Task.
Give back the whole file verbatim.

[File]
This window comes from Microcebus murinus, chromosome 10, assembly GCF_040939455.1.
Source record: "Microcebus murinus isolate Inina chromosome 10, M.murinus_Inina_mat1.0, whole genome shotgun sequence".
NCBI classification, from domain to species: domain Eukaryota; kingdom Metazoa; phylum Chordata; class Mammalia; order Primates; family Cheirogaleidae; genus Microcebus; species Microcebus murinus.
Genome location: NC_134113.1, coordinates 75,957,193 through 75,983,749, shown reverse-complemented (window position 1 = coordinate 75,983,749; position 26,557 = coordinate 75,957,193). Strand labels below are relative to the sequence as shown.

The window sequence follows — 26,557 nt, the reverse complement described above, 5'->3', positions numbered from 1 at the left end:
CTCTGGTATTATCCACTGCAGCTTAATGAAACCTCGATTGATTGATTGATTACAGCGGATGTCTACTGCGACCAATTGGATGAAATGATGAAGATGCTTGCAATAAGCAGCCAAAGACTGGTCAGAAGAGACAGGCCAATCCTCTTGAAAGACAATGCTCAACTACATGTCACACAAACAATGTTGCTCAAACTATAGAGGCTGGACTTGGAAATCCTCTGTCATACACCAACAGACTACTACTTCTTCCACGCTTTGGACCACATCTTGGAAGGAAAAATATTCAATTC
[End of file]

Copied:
This window comes from Microcebus murinus, chromosome 10, assembly GCF_040939455.1.
Source record: "Microcebus murinus isolate Inina chromosome 10, M.murinus_Inina_mat1.0, whole genome shotgun sequence".
NCBI classification, from domain to species: domain Eukaryota; kingdom Metazoa; phylum Chordata; class Mammalia; order Primates; family Cheirogaleidae; genus Microcebus; species Microcebus murinus.
Genome location: NC_134113.1, coordinates 75,957,193 through 75,983,749, shown reverse-complemented (window position 1 = coordinate 75,983,749; position 26,557 = coordinate 75,957,193). Strand labels below are relative to the sequence as shown.

The window sequence follows — 26,557 nt, the reverse complement described above, 5'->3', positions numbered from 1 at the left end:
CTCTGGTATTATCCACTGCAGCTTAATGAAACCTCGATTGATTGATTGATTACAGCGGATGTCTACTGCGACCAATTGGATGAAATGATGAAGATGCTTGCAATAAGCAGCCAAAGACTGGTCAGAAGAGACAGGCCAATCCTCTTGAAAGACAATGCTCAACTACATGTCACACAAACAATGTTGCTCAAACTATAGAGGCTGGACTTGGAAATCCTCTGTCATACACCAACAGACTACTACTTCTTCCACGCTTTGGACCACATCTTGGAAGGAAAAATATTCAATTC